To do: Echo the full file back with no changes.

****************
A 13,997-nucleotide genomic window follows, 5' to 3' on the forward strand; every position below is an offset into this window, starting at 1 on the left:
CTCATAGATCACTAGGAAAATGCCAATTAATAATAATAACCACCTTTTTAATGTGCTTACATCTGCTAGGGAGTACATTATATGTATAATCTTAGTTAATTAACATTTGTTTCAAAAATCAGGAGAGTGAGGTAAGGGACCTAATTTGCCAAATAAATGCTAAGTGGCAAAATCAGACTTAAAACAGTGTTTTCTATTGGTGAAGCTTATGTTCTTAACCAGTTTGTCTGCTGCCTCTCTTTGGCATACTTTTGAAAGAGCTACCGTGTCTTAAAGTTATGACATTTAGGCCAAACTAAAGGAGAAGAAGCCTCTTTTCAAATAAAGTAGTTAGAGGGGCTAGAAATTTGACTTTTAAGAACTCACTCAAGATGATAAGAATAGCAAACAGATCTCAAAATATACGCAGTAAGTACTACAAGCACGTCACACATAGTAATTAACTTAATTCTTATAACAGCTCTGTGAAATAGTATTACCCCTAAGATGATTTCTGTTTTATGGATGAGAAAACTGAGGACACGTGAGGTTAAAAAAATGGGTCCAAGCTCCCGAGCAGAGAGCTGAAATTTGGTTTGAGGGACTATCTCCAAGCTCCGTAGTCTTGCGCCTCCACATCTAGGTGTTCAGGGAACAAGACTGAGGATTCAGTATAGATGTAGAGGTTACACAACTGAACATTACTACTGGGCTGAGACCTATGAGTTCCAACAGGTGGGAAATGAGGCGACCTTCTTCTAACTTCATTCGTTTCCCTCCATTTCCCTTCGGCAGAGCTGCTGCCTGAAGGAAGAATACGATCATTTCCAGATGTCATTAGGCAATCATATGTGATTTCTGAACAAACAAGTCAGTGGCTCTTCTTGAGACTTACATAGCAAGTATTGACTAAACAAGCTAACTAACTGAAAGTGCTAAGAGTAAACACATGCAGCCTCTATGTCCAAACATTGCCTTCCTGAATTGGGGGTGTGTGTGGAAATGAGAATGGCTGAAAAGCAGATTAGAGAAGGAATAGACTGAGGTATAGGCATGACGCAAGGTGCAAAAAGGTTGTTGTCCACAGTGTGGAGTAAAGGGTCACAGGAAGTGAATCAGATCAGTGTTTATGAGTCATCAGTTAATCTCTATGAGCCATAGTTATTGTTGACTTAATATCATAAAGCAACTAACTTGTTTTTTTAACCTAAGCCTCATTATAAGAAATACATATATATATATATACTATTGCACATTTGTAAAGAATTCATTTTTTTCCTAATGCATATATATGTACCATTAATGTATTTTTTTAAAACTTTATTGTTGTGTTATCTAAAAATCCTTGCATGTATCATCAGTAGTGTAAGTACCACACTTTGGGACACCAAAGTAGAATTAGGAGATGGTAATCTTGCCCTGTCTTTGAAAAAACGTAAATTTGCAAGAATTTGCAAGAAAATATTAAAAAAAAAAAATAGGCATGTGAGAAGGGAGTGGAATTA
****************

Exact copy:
A 13,997-nucleotide genomic window follows, 5' to 3' on the forward strand; every position below is an offset into this window, starting at 1 on the left:
CTCATAGATCACTAGGAAAATGCCAATTAATAATAATAACCACCTTTTTAATGTGCTTACATCTGCTAGGGAGTACATTATATGTATAATCTTAGTTAATTAACATTTGTTTCAAAAATCAGGAGAGTGAGGTAAGGGACCTAATTTGCCAAATAAATGCTAAGTGGCAAAATCAGACTTAAAACAGTGTTTTCTATTGGTGAAGCTTATGTTCTTAACCAGTTTGTCTGCTGCCTCTCTTTGGCATACTTTTGAAAGAGCTACCGTGTCTTAAAGTTATGACATTTAGGCCAAACTAAAGGAGAAGAAGCCTCTTTTCAAATAAAGTAGTTAGAGGGGCTAGAAATTTGACTTTTAAGAACTCACTCAAGATGATAAGAATAGCAAACAGATCTCAAAATATACGCAGTAAGTACTACAAGCACGTCACACATAGTAATTAACTTAATTCTTATAACAGCTCTGTGAAATAGTATTACCCCTAAGATGATTTCTGTTTTATGGATGAGAAAACTGAGGACACGTGAGGTTAAAAAAATGGGTCCAAGCTCCCGAGCAGAGAGCTGAAATTTGGTTTGAGGGACTATCTCCAAGCTCCGTAGTCTTGCGCCTCCACATCTAGGTGTTCAGGGAACAAGACTGAGGATTCAGTATAGATGTAGAGGTTACACAACTGAACATTACTACTGGGCTGAGACCTATGAGTTCCAACAGGTGGGAAATGAGGCGACCTTCTTCTAACTTCATTCGTTTCCCTCCATTTCCCTTCGGCAGAGCTGCTGCCTGAAGGAAGAATACGATCATTTCCAGATGTCATTAGGCAATCATATGTGATTTCTGAACAAACAAGTCAGTGGCTCTTCTTGAGACTTACATAGCAAGTATTGACTAAACAAGCTAACTAACTGAAAGTGCTAAGAGTAAACACATGCAGCCTCTATGTCCAAACATTGCCTTCCTGAATTGGGGGTGTGTGTGGAAATGAGAATGGCTGAAAAGCAGATTAGAGAAGGAATAGACTGAGGTATAGGCATGACGCAAGGTGCAAAAAGGTTGTTGTCCACAGTGTGGAGTAAAGGGTCACAGGAAGTGAATCAGATCAGTGTTTATGAGTCATCAGTTAATCTCTATGAGCCATAGTTATTGTTGACTTAATATCATAAAGCAACTAACTTGTTTTTTTAACCTAAGCCTCATTATAAGAAATACATATATATATATATACTATTGCACATTTGTAAAGAATTCATTTTTTTCCTAATGCATATATATGTACCATTAATGTATTTTTTTAAAACTTTATTGTTGTGTTATCTAAAAATCCTTGCATGTATCATCAGTAGTGTAAGTACCACACTTTGGGACACCAAAGTAGAATTAGGAGATGGTAATCTTGCCCTGTCTTTGAAAAAACGTAAATTTGCAAGAATTTGCAAGAAAATATTAAAAAAAAAAAATAGGCATGTGAGAAGGGAGTGGAATTA